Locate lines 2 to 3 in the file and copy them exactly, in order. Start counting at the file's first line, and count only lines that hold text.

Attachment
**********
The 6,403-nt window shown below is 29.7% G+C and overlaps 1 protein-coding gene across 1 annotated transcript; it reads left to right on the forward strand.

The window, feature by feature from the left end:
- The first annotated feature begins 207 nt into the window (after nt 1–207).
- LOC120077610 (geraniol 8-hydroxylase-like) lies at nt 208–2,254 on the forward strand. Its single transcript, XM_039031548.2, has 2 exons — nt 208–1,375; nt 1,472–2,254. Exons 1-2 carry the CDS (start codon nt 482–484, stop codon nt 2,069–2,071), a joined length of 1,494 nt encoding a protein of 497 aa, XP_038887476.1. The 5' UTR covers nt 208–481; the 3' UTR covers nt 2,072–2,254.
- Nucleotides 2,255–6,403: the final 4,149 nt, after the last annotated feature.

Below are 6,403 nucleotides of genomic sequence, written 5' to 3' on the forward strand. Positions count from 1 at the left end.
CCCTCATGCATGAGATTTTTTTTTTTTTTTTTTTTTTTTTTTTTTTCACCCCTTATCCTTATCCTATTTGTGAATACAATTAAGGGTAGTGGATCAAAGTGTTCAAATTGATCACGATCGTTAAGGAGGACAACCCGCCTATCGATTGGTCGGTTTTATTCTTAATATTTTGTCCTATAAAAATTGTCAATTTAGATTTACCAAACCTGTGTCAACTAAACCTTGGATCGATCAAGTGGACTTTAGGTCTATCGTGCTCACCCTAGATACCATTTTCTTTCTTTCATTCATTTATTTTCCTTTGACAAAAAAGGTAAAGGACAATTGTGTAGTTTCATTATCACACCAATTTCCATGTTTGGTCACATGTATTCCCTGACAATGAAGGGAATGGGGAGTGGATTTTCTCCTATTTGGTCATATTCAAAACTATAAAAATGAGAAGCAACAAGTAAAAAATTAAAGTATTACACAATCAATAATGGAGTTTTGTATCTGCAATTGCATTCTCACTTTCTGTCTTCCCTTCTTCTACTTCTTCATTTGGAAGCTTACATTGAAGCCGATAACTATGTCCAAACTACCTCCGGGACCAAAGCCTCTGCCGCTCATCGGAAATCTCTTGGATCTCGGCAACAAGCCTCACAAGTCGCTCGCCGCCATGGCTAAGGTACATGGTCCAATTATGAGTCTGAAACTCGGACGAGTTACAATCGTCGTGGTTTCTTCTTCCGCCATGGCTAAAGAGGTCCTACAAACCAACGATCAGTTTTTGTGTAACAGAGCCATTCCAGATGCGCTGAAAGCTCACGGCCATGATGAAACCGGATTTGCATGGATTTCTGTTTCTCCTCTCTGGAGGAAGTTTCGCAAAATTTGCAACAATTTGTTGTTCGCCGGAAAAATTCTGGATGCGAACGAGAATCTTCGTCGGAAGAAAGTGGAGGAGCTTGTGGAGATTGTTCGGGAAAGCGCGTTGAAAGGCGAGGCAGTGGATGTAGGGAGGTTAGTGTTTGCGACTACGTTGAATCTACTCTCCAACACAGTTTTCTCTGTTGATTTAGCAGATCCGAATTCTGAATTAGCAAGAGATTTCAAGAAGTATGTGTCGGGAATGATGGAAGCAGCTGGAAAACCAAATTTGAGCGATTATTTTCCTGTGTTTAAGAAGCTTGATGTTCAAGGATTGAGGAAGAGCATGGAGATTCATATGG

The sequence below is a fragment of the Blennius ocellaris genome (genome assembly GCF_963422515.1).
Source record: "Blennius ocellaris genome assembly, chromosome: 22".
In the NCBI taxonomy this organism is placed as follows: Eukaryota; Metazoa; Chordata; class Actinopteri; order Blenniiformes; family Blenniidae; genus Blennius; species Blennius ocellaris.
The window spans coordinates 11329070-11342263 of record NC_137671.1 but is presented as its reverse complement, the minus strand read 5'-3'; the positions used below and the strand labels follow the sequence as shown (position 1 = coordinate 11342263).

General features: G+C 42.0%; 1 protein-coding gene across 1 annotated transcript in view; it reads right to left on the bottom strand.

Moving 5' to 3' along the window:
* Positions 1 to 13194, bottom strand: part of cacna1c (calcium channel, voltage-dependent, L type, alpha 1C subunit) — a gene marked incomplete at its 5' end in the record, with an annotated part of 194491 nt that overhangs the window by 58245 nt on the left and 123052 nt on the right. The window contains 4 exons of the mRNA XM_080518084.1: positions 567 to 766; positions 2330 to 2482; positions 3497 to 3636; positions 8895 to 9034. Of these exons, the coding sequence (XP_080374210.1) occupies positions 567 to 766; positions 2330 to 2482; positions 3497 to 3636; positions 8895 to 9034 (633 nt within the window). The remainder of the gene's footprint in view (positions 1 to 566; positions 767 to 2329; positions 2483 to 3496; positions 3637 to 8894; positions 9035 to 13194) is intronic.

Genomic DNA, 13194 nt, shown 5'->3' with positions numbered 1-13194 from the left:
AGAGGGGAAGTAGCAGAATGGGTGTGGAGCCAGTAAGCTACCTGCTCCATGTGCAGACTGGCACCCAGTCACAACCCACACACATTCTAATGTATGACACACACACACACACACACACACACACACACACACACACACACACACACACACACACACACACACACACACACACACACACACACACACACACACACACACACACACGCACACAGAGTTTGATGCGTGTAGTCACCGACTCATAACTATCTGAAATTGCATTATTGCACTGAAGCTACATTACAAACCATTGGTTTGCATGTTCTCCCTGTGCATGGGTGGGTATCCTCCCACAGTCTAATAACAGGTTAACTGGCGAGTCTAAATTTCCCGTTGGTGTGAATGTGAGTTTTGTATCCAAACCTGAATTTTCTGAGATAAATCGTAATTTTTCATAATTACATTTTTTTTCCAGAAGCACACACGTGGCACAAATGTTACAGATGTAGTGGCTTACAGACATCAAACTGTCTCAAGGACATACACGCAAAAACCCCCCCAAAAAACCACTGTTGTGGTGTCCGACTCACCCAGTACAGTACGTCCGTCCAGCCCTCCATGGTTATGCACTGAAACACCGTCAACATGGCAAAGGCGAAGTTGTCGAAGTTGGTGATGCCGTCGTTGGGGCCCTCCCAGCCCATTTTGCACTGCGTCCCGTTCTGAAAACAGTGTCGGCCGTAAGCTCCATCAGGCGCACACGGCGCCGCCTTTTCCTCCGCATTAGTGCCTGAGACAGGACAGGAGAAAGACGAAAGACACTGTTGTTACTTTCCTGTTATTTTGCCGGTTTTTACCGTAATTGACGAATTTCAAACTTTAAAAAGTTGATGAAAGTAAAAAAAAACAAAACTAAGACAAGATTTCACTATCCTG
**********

The window, feature by feature from the left end:
- The first annotated feature begins 207 nt into the window (after nt 1–207).